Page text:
You complain but they insist that they are listening to your every word. Unfortunately, you’re competing with a cell phone and you’re losing.
In a study by Joseph Grenny, author of Crucial Conversations, 87 percent of the 2,025 people surveyed reported that electronic displays of insensitivity (EDIs) – the intrusive or inappropriate use of technology – is worse today than a year ago. And nine out of 10 people say that at least once a week, their friends or family stop paying attention to them in favor of something happening on their digital device.
We want to feel connected to the world all the time, but while doing so, we’re missing out on key moments with our partners. Implementing a ‘no cell phone’ policy during dinner or conversations will enhance your communication as well as help you become a better listener. In a poll surveying 143 women conducted by Dr. Brandon McDaniel and Dr. Sarah Coyne, one-quarter of the respondents said their partner has been known to text during face-to-face conversations.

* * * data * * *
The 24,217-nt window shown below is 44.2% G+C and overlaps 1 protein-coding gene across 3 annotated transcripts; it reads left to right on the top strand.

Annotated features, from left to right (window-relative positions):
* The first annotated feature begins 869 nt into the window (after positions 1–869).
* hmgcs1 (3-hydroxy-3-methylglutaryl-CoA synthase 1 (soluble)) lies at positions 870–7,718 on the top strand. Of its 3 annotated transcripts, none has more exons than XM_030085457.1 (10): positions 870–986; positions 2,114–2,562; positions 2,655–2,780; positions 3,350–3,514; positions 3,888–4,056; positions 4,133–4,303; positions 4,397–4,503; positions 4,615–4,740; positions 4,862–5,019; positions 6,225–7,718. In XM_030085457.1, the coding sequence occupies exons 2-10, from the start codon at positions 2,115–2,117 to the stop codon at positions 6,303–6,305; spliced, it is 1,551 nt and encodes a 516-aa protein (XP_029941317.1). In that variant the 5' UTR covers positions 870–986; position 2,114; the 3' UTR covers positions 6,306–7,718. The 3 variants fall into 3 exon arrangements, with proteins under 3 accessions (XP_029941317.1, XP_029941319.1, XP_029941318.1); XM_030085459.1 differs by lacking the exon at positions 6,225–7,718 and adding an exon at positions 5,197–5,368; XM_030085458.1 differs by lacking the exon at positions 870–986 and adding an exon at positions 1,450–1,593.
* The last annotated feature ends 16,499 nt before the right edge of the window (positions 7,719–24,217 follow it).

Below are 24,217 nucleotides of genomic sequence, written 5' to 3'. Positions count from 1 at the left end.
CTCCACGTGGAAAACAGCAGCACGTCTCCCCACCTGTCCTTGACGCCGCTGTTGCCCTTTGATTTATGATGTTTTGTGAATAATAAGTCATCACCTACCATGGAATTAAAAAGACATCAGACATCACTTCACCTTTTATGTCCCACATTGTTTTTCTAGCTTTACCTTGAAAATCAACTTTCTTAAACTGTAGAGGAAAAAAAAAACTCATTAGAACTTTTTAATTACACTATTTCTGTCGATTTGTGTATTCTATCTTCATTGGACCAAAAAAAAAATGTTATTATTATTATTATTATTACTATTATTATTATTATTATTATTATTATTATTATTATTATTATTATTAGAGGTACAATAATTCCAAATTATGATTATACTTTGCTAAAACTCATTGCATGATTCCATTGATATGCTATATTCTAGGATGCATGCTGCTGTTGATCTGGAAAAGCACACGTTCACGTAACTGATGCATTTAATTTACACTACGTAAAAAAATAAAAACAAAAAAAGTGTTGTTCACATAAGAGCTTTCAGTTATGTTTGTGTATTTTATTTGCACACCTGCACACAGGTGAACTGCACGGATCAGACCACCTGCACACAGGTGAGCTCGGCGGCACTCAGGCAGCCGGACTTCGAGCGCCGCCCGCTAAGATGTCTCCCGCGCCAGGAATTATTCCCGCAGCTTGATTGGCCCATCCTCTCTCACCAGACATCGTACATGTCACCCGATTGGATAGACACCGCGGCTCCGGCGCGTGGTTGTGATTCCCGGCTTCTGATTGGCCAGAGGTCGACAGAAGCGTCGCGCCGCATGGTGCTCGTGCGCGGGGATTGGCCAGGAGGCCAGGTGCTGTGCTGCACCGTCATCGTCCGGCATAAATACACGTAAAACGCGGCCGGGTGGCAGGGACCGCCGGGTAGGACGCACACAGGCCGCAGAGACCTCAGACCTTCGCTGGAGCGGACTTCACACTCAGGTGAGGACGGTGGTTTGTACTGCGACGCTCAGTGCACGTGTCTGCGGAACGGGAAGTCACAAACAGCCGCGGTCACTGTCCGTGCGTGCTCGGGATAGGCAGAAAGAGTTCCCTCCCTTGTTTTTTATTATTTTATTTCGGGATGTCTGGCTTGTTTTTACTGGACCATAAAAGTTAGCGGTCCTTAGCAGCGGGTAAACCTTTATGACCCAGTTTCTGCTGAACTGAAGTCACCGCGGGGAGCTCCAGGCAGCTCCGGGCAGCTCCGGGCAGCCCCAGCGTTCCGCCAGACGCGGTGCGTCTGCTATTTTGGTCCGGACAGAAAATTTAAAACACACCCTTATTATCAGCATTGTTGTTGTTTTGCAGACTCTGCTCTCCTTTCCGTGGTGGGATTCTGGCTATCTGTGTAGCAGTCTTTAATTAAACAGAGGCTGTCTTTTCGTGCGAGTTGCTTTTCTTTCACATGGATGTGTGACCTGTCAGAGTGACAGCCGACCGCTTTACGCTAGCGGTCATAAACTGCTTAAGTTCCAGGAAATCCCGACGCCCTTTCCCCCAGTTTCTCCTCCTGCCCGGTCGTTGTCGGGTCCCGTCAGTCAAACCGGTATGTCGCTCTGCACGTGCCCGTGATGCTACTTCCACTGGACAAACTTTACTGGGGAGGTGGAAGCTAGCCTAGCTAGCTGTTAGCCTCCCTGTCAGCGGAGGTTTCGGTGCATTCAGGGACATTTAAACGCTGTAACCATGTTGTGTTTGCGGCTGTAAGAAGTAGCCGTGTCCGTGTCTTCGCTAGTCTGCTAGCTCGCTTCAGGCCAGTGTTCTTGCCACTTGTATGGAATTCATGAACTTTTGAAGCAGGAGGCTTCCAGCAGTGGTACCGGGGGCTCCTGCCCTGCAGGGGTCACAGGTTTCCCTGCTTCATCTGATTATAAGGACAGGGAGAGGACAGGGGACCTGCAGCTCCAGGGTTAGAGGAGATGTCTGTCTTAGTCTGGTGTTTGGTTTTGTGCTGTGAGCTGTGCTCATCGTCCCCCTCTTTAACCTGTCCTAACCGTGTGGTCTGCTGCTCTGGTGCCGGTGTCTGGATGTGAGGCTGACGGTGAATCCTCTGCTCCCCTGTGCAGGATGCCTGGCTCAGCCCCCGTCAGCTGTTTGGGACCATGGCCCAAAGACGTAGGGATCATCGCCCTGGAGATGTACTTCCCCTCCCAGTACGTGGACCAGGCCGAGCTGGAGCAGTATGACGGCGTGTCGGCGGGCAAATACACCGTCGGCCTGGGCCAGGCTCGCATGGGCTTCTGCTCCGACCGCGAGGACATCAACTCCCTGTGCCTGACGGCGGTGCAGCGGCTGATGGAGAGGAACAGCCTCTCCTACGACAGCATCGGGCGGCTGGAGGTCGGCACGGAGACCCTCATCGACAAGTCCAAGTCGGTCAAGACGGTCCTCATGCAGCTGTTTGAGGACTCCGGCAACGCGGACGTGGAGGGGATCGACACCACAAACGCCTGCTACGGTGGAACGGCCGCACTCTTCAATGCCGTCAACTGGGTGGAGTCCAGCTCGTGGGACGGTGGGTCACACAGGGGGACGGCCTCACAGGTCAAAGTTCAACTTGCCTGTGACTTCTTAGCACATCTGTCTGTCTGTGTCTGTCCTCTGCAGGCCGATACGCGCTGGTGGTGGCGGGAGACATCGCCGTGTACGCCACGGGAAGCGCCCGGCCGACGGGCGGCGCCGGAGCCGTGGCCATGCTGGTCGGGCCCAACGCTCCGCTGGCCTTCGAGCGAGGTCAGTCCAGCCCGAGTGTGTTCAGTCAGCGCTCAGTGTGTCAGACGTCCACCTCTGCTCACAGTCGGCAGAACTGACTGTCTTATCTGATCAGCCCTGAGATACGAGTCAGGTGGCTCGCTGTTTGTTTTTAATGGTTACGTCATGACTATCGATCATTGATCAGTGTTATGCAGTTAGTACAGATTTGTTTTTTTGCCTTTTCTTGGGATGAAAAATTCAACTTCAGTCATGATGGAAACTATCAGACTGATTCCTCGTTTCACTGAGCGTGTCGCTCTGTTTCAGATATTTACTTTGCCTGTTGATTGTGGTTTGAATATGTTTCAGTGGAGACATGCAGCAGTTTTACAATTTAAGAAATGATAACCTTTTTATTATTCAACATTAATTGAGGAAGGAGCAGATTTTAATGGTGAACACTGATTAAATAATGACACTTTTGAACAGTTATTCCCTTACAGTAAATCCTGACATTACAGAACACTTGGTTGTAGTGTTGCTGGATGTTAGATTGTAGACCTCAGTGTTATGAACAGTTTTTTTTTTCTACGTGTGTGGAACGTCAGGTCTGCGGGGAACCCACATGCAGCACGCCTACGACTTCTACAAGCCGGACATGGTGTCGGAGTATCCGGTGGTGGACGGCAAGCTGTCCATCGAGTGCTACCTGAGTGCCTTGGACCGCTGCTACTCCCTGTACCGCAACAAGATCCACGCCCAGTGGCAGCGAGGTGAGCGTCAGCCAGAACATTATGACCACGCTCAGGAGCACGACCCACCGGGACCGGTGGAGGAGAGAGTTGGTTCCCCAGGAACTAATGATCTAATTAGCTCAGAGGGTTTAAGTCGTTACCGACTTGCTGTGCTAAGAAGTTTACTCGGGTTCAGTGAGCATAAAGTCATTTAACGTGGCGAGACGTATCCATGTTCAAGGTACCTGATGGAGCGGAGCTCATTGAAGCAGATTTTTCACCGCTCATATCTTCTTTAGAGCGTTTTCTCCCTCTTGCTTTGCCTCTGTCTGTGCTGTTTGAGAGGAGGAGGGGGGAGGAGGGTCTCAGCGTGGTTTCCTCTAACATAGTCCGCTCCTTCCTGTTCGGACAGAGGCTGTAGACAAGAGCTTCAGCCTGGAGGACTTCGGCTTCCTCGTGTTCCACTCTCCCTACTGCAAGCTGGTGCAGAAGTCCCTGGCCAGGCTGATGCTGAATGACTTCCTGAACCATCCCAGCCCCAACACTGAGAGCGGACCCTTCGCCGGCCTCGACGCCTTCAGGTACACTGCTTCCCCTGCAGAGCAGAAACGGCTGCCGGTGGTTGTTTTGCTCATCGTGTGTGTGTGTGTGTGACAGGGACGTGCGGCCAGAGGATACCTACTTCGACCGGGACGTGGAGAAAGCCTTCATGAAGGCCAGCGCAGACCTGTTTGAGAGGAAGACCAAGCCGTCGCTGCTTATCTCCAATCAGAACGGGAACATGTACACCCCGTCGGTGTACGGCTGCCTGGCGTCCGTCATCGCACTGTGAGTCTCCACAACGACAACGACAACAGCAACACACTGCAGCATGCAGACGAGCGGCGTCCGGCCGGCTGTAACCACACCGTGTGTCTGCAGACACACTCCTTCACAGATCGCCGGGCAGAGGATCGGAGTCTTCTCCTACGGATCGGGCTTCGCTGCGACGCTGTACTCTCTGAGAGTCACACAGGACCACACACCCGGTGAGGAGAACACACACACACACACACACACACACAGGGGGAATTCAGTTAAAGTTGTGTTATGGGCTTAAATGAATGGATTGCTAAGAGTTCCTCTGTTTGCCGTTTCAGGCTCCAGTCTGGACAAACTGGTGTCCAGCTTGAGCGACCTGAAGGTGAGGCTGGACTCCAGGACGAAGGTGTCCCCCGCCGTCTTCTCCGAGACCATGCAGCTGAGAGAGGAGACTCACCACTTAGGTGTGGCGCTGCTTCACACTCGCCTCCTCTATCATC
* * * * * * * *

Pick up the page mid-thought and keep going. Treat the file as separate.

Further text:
“This is likely a circular process that people become trapped in where allowing technology to interfere, even in small ways, in one’s relationship at least sometimes causes conflict, which can begin to slowly erode the quality of their relationship,” said Dr. McDaniel.
Schedule Specific Time for Your Cell Phone
Since there will be times when you have to use your cell phone to check work email or to peruse articles, carve out time specifically for your cell phone (after the kids are in bed and after you and your partner spend quality time together). Even go a step further and give yourself an allotted amount of time per cell phone usage.
Save Important Conversations for a Face-to-Face Interaction
Stop having serious conversations with your partner via text. Texting should be used for concise communication like loving, flirtatious messages to your partner and not used for long, in-depth ones. In his article, ‘Why You Shouldn’t Text Your Argument’, John M. Grohol, Psy.D. states that “…the miscommunication and assumptions about what is being said will just start to pile on top of each other, confusing the receiver and adding even more miscommunication and hurt feelings into the mix.”